The role of small firms in economic growth is widely recognized (Birch, 1979).
They significantly contribute to the local economy through the creation of new jobs.
Therefore, endorsing entrepreneurship has become a major topic of public policy across the
developed and developing countries. In the developed countries, policy discourse centers on the
issue of how to support the creation of new firms which are spin offs from the university or
the research center. Combined with a capability to develop technology, these new firms
contribute not only to the economic growth, but also innovation. On the other hand, endorsing
academic entrepreneurship has recently started as a subject of discussion for policy makers in
the developing countries. Various steps have been taken to stimulate the growth
of entrepreneurship, particularly in the university. However, there are many obstacles in the
way of supporting the academic entrepreneurship. Many universities lack research activities
and outcomes. Most universities focus on teaching, educating and preparing their students to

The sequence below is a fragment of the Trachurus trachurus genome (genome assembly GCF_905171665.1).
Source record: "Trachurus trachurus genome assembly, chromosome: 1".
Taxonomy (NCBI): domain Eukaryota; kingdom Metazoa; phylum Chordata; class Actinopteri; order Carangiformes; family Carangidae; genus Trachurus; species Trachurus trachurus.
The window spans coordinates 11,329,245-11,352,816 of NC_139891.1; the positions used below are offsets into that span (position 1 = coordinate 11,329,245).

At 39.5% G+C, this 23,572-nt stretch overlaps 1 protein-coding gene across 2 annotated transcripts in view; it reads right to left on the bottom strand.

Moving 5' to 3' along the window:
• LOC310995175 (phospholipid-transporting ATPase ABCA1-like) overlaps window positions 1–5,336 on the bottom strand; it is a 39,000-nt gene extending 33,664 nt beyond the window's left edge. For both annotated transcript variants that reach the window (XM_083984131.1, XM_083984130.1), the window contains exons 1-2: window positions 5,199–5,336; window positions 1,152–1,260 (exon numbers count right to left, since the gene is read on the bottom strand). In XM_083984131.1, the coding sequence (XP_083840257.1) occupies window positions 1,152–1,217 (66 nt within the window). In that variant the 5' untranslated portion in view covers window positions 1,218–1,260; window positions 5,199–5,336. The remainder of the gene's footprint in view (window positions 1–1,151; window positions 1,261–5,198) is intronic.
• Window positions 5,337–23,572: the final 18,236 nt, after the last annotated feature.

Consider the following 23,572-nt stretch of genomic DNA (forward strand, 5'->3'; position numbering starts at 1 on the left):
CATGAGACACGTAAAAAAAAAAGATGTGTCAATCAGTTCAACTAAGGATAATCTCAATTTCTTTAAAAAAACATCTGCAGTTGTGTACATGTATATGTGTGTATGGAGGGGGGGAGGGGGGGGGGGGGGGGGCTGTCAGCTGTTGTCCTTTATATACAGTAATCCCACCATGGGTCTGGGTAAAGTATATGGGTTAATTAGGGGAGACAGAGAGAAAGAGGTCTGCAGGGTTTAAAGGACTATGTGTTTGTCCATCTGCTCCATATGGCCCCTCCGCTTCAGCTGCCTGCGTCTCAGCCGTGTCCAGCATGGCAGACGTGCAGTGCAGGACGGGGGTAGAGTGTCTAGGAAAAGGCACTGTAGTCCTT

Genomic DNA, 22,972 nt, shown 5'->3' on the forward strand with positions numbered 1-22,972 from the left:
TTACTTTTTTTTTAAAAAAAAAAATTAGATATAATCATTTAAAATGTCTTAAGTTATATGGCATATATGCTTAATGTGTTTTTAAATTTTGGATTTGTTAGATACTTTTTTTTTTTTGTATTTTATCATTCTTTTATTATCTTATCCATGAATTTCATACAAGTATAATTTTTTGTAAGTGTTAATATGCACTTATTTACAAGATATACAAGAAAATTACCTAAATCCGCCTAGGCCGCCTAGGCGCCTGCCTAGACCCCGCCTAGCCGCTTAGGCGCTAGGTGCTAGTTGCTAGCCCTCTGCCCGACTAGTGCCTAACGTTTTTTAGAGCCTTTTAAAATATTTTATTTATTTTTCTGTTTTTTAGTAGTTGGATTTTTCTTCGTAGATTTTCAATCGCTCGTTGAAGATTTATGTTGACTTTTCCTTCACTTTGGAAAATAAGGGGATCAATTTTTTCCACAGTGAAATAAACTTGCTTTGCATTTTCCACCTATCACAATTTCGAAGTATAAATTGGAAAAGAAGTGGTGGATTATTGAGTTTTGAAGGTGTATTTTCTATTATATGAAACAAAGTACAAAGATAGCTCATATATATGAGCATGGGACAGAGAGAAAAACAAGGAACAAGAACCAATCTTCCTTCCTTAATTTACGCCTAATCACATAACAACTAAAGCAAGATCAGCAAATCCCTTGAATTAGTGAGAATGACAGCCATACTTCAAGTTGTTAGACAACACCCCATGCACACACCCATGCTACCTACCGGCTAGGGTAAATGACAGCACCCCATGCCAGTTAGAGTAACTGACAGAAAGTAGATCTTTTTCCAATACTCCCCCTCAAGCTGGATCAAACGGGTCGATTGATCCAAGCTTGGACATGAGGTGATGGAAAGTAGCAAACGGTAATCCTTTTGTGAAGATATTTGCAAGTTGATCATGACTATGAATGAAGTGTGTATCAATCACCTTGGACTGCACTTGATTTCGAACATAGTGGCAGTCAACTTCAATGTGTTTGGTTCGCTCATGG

be workers in the industrial or managerial world. Moreover, there is a lack of
comprehensive policy in supporting the academic entrepreneurship. Apart from universities, other actors
such as government or the existing industries have paid very little attention and thus given
little support to the issue of academic entrepreneurship (Etzkowitz and Leydesdorff, 1997).
From the perspective of students, starting a new firm is a complicated decision due to
high uncertainty and perceived risk. Many studies have revealed that entrepreneurial
intention could be influenced from two sources, internal and external. Internal factors include a
strong motivation and personal characteristics of students while external factors cover the
external environment that may support or hinder entrepreneurial intention. For instance,
the uncertainty in the political and economic situations such as those in developing
countries, may affect the entrepreneurial intention among students. Therefore, to design a good
policy, it is important to know what factors support or prevent the intention of students in
starting their own firm after graduating. While there have been significant researches on the
causes of entrepreneurial propensity, only a limited number of studies have focused on
the entrepreneurial intention especially among students in the developing countries.